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National Trust's Winkworth Arboretum is a wonder even in winter

PUBLISHED: 16:40 24 November 2011 | UPDATED: 15:42 20 February 2013

Rob Tyler, head arborist at Winkworth Arboretum

Rob Tyler, head arborist at Winkworth Arboretum

In this month's column from the National Trust, Rob Tyler, head arborist at Winkworth Arboretum, explains why the depths of winter are far from dreary

Originally published in Surrey Life magazine January 2009

In this month's column from the National Trust, Rob Tyler, head arborist at Winkworth Arboretum, explains why the depths of winter are far from dreary


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People often think that winter can be lifeless and dull - autumn's magnificent colours seem a distant memory while spring flowers are still a few months off. Well, that's certainly not true at Winkworth. Here, we have tried to create interest all year round - and after last year's incredible display of autumn colour, the start of the New Year won't disappoint!

Over the past three years, we have planted around 30,000 early variety daffodils, which have been known to flower as early as December and by mid-January are a wonderful and heart-warming sight. We also planted 10,000 snowdrops last year to add to the thousands we already had.

And that's not all; there are plenty of other colourful plants to see, including 15 different types of witch hazel, mahonias, flowering cherries and camellias. All of these create a wonderful early display of colour, often against a lovely snowy white backdrop, and the witch hazel and mahonias produce a lovely sweet scent, too.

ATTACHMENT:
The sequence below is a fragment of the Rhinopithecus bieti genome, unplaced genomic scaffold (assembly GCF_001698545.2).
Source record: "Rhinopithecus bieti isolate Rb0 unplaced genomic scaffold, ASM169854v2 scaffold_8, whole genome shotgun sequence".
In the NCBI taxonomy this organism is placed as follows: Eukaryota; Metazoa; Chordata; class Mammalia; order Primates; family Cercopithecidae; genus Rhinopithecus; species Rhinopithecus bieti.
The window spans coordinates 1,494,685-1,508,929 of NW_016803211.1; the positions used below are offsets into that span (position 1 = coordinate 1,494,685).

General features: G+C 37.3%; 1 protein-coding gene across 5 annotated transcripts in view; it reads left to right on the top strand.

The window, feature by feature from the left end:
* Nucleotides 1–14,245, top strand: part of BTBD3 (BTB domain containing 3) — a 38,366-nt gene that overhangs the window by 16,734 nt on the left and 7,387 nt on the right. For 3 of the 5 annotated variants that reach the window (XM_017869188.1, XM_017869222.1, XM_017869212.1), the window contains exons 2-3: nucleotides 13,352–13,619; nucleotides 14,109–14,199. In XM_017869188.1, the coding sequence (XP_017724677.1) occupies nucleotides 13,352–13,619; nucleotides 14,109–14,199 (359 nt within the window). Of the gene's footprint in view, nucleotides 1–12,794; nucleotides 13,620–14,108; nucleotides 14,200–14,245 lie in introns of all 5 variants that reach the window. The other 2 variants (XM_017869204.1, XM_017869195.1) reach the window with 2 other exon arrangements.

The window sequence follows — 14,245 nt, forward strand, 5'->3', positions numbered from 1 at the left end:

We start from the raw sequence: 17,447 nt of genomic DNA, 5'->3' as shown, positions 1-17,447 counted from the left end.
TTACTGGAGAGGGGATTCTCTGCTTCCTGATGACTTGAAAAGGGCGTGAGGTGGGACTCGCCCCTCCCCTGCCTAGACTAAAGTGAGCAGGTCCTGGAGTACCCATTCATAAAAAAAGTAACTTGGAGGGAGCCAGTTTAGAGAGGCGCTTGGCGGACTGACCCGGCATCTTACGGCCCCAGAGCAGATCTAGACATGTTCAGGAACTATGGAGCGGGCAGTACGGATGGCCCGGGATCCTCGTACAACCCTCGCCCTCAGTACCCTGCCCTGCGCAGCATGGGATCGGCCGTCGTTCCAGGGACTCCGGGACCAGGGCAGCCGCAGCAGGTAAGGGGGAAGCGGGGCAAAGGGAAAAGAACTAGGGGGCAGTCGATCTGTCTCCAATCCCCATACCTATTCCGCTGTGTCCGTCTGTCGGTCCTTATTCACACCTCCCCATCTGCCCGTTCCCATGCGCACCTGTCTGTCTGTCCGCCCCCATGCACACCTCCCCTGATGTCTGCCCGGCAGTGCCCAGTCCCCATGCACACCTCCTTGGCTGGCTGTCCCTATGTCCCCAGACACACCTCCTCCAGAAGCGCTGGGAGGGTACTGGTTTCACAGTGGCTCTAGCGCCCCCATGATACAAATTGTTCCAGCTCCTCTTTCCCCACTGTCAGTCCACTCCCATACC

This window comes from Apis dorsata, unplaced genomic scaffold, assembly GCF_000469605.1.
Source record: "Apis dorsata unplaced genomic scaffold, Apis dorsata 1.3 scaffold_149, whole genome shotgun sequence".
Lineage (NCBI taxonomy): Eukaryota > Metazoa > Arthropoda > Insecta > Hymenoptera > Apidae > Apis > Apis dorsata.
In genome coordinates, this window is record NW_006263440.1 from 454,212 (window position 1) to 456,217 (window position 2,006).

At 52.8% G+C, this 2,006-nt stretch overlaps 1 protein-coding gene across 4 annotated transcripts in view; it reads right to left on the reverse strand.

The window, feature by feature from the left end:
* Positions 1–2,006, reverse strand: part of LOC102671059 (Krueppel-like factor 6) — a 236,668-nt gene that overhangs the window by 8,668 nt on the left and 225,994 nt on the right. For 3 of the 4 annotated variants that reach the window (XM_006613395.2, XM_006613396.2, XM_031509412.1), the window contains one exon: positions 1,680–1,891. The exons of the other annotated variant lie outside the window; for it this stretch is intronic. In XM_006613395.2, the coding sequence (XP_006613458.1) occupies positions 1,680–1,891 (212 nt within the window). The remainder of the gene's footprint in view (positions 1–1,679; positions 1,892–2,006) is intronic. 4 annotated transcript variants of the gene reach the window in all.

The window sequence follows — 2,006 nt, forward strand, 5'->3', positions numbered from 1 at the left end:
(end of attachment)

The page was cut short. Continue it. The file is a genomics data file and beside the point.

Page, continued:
Top tips
We plant the early daffodils, witch hazels, mahonias, flowering cherries and camellias in autumn, but with the winters becoming milder you can plant them at any time really - just make sure the soil is not waterlogged or frozen. If you do get a 'frost heave', which is when frozen water expands and often pushes plants out of the ground, all you need to do is push them firmly back in.

If you are planting witch hazels, make sure you dig a deep square hole rather than a round one - if you plant them in a round one, the roots will grow round and round and could eventually strangle their own tree, whereas if you plant them in a square hole, the roots will grow into the corners.
Snowdrops can be planted after they flower, so, depending on the variety, around February. If you already have some, just dig them up, split them and move them, otherwise you can buy them ready for planting when they are 'in the green', as it is known.

And after winter
Once the winter has passed at Winkworth, the magnolias, bluebells, rhododendron and azaleas come into their own from March until May. Then, during the summer, wild flowers, including orchids, cover the ground - and from September the fiery colours of autumn re-appear.
So you see, Winkworth is a place of life and colour all year round and there is always something different to see. That is why people come again and again, and that is why I love it, too.



  • Winkworth Arboretum, in Chobham, is open from dusk until dawn all year round. There is a programme of events running that offers something to suit everyone. Tel: 01483 208477 / e-mail: winkwortharboretum@nationaltrust.org.uk

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